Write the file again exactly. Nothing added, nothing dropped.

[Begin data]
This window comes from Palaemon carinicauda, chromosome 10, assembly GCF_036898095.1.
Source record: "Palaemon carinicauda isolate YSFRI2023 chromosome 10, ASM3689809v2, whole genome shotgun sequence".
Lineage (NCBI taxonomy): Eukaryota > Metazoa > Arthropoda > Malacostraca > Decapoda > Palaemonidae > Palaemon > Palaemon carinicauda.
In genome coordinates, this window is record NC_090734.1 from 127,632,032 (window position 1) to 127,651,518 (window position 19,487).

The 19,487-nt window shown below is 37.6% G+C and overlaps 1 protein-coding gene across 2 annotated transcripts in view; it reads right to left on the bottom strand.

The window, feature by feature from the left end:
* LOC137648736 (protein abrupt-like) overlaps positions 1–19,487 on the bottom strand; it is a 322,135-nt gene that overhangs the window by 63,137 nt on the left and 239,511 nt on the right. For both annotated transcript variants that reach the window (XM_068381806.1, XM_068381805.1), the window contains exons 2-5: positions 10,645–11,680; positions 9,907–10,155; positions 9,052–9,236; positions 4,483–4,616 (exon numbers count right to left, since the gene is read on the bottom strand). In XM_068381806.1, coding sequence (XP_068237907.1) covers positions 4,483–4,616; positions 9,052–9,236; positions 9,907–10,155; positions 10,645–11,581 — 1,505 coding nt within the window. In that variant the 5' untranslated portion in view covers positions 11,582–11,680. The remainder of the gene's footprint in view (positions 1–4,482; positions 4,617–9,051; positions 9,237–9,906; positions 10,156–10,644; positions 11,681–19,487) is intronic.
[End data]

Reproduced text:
This window comes from Palaemon carinicauda, chromosome 10, assembly GCF_036898095.1.
Source record: "Palaemon carinicauda isolate YSFRI2023 chromosome 10, ASM3689809v2, whole genome shotgun sequence".
Lineage (NCBI taxonomy): Eukaryota > Metazoa > Arthropoda > Malacostraca > Decapoda > Palaemonidae > Palaemon > Palaemon carinicauda.
In genome coordinates, this window is record NC_090734.1 from 127,632,032 (window position 1) to 127,651,518 (window position 19,487).

The 19,487-nt window shown below is 37.6% G+C and overlaps 1 protein-coding gene across 2 annotated transcripts in view; it reads right to left on the bottom strand.

The window, feature by feature from the left end:
* LOC137648736 (protein abrupt-like) overlaps positions 1–19,487 on the bottom strand; it is a 322,135-nt gene that overhangs the window by 63,137 nt on the left and 239,511 nt on the right. For both annotated transcript variants that reach the window (XM_068381806.1, XM_068381805.1), the window contains exons 2-5: positions 10,645–11,680; positions 9,907–10,155; positions 9,052–9,236; positions 4,483–4,616 (exon numbers count right to left, since the gene is read on the bottom strand). In XM_068381806.1, coding sequence (XP_068237907.1) covers positions 4,483–4,616; positions 9,052–9,236; positions 9,907–10,155; positions 10,645–11,581 — 1,505 coding nt within the window. In that variant the 5' untranslated portion in view covers positions 11,582–11,680. The remainder of the gene's footprint in view (positions 1–4,482; positions 4,617–9,051; positions 9,237–9,906; positions 10,156–10,644; positions 11,681–19,487) is intronic.